Thursday, 12 January 2012

Opal Mehta book review in The Daily Yomiuri on 9th April 2006

Opal doffs her glasses
By Stephen Taylor / Daily Yomiuri Staff Writer

How Opal Mehta Got Kissed, Got Wild and Got a Life
by Kaavya Viswanathan

Entering university is an important step for young people, not only in Japan but all over the world. For Opal Mehta, however, it is a lifelong dream that she has pursued throughout her preteen and teenage years.

How Opal Mehta Got Kissed, Got Wild and Got a Life is an entertaining debut novel from Kaavya Viswanathan, a 19-year-old sophomore at Harvard University. She was born in Chennai (Madras) and grew up in Scotland before moving to the United States at the age of 12.

The title of this book gives the reader a fair bit of information about the plotline, but the journey Opal undertakes is filled with anecdotes and incidents that will appeal to teenagers--especially any with experience of the American high school system--and adults alike. Younger readers will be able to relate to the characters and oldies will find echoes of their own school lives, albeit in an updated version.

Opal (who, like her creator, is the daughter of an Indian family living in the United States) is a brilliant high school student in New Jersey, preparing for graduation and her dream of attending Harvard. Her precociousness would appear to equip her perfectly for acceptance into such a prestigious institution, only to be told that she needs to complement her intellectual skills with lessons in life.

What follows is a refreshing insight into the life of an upper-middle-class teenager who methodically attempts to become cool and fashionable by hanging out with a bunch of vain and self-centered female classmates to make up for her years of academic single-mindedness.

Opal rejects her longtime science class partner Natalie for her trendy new friends Priscilla, Stacie and Jennifer, collectively known as the Hautes Bitchez, or HBz for short.

Her experiences with the HBz lead her to discover a side to her personality that had previously been hidden. Of course, she is playing a game and can never really be part of that gang but, ultimately, she sheds some of her more straitlaced traits in favor of tolerance and understanding by the end of the novel.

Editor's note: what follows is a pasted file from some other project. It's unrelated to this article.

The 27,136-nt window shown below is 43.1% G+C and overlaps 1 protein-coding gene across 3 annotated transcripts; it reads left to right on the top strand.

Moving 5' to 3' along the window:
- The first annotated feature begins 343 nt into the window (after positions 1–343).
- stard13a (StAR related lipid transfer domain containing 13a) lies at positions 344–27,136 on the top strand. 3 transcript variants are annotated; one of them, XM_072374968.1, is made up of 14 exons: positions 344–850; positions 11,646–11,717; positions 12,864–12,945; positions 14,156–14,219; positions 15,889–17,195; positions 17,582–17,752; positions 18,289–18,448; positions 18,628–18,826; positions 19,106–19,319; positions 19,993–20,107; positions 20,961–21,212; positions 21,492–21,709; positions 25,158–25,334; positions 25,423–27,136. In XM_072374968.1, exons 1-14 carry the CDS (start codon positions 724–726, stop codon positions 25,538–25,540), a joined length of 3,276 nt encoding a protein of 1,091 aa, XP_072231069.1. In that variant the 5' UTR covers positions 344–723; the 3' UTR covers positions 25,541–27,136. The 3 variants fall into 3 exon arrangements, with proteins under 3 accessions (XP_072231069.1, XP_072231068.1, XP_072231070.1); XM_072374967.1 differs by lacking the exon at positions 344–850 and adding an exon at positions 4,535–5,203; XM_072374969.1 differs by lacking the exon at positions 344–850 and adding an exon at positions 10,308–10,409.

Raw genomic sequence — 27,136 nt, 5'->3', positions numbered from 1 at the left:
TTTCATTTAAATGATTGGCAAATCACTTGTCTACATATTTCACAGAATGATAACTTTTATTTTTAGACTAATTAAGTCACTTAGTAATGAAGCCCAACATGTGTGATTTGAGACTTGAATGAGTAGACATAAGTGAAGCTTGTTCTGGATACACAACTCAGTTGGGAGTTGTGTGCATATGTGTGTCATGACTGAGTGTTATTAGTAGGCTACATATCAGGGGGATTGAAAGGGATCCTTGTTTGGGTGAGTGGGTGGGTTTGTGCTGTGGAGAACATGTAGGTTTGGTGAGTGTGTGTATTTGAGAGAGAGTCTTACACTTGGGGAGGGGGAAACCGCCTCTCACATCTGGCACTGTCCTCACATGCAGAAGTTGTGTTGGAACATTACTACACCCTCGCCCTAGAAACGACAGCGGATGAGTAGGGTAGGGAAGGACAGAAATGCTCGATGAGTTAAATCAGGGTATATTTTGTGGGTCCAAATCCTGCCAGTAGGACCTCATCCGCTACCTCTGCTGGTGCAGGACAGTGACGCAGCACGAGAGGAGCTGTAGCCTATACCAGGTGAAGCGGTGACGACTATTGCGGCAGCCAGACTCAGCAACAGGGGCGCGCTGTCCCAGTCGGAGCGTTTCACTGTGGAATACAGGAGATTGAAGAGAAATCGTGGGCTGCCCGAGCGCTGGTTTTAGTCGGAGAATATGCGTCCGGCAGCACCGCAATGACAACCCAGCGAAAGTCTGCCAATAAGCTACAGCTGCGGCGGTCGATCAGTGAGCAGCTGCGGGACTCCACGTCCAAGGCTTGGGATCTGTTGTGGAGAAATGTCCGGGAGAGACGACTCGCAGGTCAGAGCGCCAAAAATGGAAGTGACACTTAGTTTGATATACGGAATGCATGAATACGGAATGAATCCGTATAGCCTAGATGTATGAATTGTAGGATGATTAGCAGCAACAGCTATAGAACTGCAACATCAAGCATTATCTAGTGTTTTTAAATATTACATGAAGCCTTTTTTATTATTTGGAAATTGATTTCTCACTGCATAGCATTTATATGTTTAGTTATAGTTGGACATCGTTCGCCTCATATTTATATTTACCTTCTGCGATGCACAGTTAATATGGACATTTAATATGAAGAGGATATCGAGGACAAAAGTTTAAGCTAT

Romantic interest is supplied in the form of the president of the student council, Jeff Akel, an arrogant young man with political aspirations and ideas that would make U.S. President George W. Bush look like a woolly liberal, and Sean, a free-spirited, underachieving student with hidden qualities.

Opal's family offers a different perspective on the plot. Her parents are key figures in her scheme to take Harvard by storm, devising an acronym, HOWGAL (How Opal Will Get A Life), for their plan to help educate her in the whys and wherefores of U.S. pop culture. The immigrant parents are eager to see their daughter thrive, making sure she wears the most fashionable clothes, watches the most popular TV programs and listens to the right music.

Meanwhile, her rebellious cousin, Kali, dares to challenge her view of Harvard by describing it as "a moldy pile of old bricks."

The use of brand names in place of generic words crops up all over the pages, and you could be forgiven for thinking that this was a new form of product placement. Nevertheless, after a quick search on the Internet, I now know that a Treo 650 is a PDA-cell phone and that TiVo is a new type of TV recording system.

In spite of this minor distraction, How Opal Mehta Got Kissed, Got Wild and Got a Life is good read that will amuse a wide audience, though younger readers especially will recognize the themes that are touched upon, whether they are native or nonnative speakers of English. Indeed, teenage students of English will find this an accessible novel that will challenge, inform and entertain in equal measure.

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